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Re: The Russians are coming.

Postby grzegorz on Sun Mar 02, 2014 6:46 pm

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Re: The Russians are coming.

Postby Steve James on Sun Mar 02, 2014 7:29 pm

grzegorz wrote:Yes, Hitler used the same argument for expanding the borders of Germany.


Yep, for invading Poland, especially. First, there need to be reports of Ukrainian attacks on Russian speakers. It won't matter whether they are true or not.

Austria was annexed because it was considered part of the historical German homeland. Other regions were taken to provide "growing room" for the people. The hope was that the expansion would stop there. The Soviets thought so, too; they even agreed on it. The Brits made the same concessions "for peace" too.

Fwiw, I doubt that a world war or a nuclear war between either the US/Nato and Russia is unlikely. Civil war in the Ukraine is possible depending on the intensity of resistance to Russian occupation --if it comes.
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Re: The Russians are coming.

Postby GrahamB on Mon Mar 03, 2014 12:29 am

Who is the aggressor? The obvious answer seems to be that it is Russia, but that is far from the whole picture. At the end of the Cold War, as agreed with the western powers, Russia disbanded the Warsaw Pact, its military alliance. But the United States and NATO broke their word to Russia, by adding most of Eastern Europe and the Balkan states to their own military alliance, and by building military bases along Russia's southern border. Ever since the end of the Cold War in 1991, the European Union (EU) and NATO have been intent on surrounding Russia with military bases and puppet regimes sympathetic to the West, often installed by 'colour revolutions'. In military expenditure, the US and its NATO allies outspend and outgun the Russian state many times over.

The war in Afghanistan, now in its thirteenth year, was fought after the West lost control of its erstwhile Taliban allies, who the US had supported in order to bring down a pro-Russian regime.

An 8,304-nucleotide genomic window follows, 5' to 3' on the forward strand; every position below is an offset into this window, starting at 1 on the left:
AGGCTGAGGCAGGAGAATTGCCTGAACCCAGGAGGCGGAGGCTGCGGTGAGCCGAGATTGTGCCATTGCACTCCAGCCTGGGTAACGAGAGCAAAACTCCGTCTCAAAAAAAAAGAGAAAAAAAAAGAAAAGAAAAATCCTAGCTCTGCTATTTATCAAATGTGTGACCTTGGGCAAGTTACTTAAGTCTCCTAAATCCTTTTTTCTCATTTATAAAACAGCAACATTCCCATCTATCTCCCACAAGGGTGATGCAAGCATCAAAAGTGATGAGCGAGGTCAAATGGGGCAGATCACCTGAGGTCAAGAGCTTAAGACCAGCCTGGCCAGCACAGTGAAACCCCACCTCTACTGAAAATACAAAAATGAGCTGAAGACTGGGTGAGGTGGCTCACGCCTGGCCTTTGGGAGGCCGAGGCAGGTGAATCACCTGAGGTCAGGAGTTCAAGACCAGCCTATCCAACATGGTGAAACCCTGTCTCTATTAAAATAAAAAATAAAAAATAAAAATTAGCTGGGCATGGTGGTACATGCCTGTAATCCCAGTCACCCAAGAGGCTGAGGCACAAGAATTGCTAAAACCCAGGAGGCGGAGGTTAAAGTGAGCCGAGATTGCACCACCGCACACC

US secretary of state John Kerry has made strong statements condemning Russia, and British prime minister David Cameron has argued against intervention and for national sovereignty. No one should take lessons from people who invaded Afghanistan and Iraq and bombed Libya. Last year, these war makers wanted to launch their fourth major military intervention in a decade, this time against Syria. They were only stopped from doing so by the unprecedented vote against military action in parliament, with MPs undoubtedly influenced by the widespread anti-war sentiment amongst the British public. Nor should we place any value on concerns for national sovereignty and international law expressed by people like Obama and Kerry, who launch illegal drone attacks against civilians in Yemen, Somalia, Pakistan and beyond.

United Nations secretary-general Ban Ki-moon's statement that Russia is threatening the peace and security of Europe ignores a number of questions, such as the role of western imperialism in the region -- including direct intervention in the formation of the latest Ukrainian government -- and the role of fascists and far right parties in Kiev and elsewhere in the country. As in all these situations, we need to look at the background to what is going on.